Editor's note: This copy was originally published on 3 October after the Yogi Adityanath government in Uttar Pradesh left the Taj Mahal out of its tourism department booklet. It is being republished in light of BJP MLA Sangeet Som declaring the Taj Mahal a "blot on India culture" and built by "traitors".
The Taj Mahal has become to the Hindutva brigade what the Bamiyan Buddhas were to the Taliban and Palmyra was to the Islamic State. In the dark recesses of their minds, this architectural marvel has come to represent many things — imagined grievances, bigotry, and inferiority masquerading as the desire to claim cultural superiority. If all this wasn't toxic enough, their targetting of the Taj is also a classical symptom of the powerless rage that forces its perpetrators to vent their anger on lifeless objects, secure in the belief that monuments can't hit back.
The Yogi Adityanath government's recent decision to leave the Taj out of its tourism department booklet is yet another reminder of the deep-seated anxiety of this brigade. The Taj is among the seven wonders of the world. It is a prominent UNESCO heritage site. For decades, people from across the world have made arduous journeys for a glimpse of the Taj. Almost a fourth of visitors to India travel to Agra to see the Taj. In many parts of the world, no montage of India's cultural and architectural beauty is complete without the Taj being its centrepiece. For years, it has been the biggest revenue-spinner for Indian tourism. And yet, the Adityanath government doesn't want to include it in its tourism booklet. There couldn't have been a more nauseating example of the beast of bigotry eating its own tail.
The Yogi government's decision to ignore the Taj in promotional literature isn't the first sign of its monumental discomfort. A few days ago, the Uttar Pradesh chief minister had argued that the Taj doesn't represent Indian culture — a flawed argument to the core. All across the world the Taj is seen as a symbol of love. Only Adityanath can explain why he doesn't want India to be identified with a symbol of love. Perhaps, for the bigots, hatred is the defining emotion and, if it wants to sell it as a symbol of India, the BJP doesn't need to look farther beyond Ayodhya and the structure its kar sevaks destroyed.
A few months later, the Yogi government left it out of the budget allocated for preserving the state's cultural heritage. It found no mention in the special section 'Hamari Sanskratik Virasat' incorporated in the 2017-18 budget, getting sidelined for purported Hindu monuments and tourism circuits.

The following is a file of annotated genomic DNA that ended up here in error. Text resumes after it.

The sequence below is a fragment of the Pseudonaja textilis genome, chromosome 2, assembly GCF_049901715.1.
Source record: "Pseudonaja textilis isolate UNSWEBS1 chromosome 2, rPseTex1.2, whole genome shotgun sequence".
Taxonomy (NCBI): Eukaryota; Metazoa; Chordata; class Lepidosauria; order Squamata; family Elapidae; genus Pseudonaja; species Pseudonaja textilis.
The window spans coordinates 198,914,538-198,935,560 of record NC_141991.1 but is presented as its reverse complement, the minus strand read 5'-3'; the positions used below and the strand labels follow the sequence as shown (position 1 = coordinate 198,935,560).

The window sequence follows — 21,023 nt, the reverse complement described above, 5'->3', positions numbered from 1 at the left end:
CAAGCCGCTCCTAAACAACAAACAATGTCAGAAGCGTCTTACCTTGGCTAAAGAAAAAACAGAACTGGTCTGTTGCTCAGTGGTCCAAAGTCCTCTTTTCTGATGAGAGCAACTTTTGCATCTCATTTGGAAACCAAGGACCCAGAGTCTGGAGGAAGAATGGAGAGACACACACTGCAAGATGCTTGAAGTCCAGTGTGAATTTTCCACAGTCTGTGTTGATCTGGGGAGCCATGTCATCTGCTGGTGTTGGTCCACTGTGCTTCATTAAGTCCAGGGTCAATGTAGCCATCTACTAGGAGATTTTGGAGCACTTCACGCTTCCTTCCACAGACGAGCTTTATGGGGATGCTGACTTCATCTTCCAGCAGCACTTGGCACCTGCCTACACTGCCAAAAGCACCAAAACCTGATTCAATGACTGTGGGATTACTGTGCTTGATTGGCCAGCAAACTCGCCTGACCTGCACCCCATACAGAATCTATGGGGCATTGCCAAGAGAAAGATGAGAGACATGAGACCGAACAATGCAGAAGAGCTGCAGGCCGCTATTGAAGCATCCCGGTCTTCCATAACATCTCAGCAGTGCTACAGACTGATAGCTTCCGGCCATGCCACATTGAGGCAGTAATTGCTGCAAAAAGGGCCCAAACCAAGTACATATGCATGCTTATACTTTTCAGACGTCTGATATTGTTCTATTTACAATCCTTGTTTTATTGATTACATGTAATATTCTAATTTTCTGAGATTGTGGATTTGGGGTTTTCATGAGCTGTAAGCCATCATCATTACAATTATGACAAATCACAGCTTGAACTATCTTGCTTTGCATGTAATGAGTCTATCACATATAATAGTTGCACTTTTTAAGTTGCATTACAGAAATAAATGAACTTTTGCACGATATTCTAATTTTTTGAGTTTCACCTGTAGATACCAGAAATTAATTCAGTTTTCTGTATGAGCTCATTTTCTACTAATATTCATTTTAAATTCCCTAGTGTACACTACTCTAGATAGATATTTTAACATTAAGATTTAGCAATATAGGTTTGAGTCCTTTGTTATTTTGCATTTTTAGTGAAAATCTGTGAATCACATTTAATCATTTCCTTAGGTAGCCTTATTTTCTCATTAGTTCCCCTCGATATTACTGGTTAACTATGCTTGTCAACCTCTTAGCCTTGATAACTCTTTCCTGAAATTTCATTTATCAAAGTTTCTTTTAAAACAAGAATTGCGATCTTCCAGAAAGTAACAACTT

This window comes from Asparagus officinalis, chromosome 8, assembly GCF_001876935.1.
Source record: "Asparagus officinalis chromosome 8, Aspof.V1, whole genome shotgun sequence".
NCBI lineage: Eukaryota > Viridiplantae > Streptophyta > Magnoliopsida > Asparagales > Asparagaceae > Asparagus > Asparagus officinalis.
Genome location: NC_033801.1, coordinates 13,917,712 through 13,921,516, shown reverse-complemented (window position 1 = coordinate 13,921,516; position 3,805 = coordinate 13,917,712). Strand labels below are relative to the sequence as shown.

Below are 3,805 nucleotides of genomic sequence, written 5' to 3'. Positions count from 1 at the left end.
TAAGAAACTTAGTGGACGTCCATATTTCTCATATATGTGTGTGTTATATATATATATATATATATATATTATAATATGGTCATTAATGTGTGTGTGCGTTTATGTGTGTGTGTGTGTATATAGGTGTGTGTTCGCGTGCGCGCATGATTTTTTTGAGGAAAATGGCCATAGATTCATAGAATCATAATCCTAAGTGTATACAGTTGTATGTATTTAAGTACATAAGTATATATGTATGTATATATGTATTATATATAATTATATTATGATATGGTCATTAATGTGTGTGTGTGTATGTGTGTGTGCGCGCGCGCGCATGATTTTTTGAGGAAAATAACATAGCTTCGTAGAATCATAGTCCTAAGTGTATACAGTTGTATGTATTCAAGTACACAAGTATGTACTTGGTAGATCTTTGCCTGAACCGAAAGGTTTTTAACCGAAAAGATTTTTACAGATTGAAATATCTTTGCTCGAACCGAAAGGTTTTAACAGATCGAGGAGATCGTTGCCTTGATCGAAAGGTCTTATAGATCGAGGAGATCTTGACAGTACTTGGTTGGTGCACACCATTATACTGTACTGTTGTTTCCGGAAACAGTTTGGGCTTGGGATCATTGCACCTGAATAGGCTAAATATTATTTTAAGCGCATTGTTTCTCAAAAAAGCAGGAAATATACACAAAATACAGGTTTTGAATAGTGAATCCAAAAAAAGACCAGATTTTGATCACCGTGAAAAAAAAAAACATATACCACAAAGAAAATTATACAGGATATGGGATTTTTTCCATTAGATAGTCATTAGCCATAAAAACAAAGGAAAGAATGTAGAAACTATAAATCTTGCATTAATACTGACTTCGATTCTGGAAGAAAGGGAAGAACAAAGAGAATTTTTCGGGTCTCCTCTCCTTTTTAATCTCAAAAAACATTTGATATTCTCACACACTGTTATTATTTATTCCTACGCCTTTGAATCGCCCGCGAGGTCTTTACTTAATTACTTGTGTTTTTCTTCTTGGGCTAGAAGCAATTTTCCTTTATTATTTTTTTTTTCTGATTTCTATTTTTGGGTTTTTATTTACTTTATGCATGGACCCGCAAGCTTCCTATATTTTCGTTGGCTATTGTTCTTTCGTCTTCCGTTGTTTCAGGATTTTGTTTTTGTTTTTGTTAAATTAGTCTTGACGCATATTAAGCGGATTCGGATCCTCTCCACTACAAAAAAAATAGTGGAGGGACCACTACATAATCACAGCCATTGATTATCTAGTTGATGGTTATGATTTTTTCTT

Obviously, the venom against the Taj in the government's mind, body and soul runs deep and thick.
This is, of course, a pervert, myopic way of looking at history. Discriminating against people on the basis of caste, creed and religion is gross injustice, a manifestation of psychological malaise. But, carving up monuments on the basis of religion is plain hilarious, a sad joke on what goes on inside minds consumed by hatred, inferiority, revenge lust and bigotry.
There is also an element of hypocrisy to this 'everything Mughal is an anathema' argument of the bigots. While they call for the defacement of the Taj and other Mughal-era monuments, speeches made from the Red Fort — another legacy of the Mughals — trigger nationalistic glee and a lot of chest-thumping.
Frankly, if the Hindutva brigade hates the Mughal era monuments so much, why can't it drum up support for a surgical strike on them, give a call to its kar sevaks to do to the Red Fort, Taj Mahal, Jama Masjid and Fatehpur Sikri what it did to the Babri Masjid years ago? If you have the mind of the Taliban, why not summon the courage to put it in action and do a Bamiyan?
The BJP's discomfort with Indian history is well-known. It is one of the perils of learning it in a shakha or, as is the fashion these days, through tutorials mass forwarded on Whatsapp. When you do that, the only thing you are capable of is looking at everything through the coloured glasses of religion. When that happens, the burning desire is not for understanding, learning and taking pride, but for erasing it and ensuring eternal sunshine of the bigoted mind.
Unfortunately, the Adityanath government's latest directive would achieve nothing except exposing its own biases. The Taj does not require any introduction to the world. It, unlike the Gorakhnath Mutt, does not require a hardsell from the government. For years it has drawn people who believe in love to India and to Agra.
Those who think India's syncretic culture is synonymous with love will continue to visit the Taj. Haters can check out the Uttar Pradesh government's new booklet for various options.
Published Date: Oct 16, 2017 14:56 PM | Updated Date: Oct 16, 2017 14:57 PM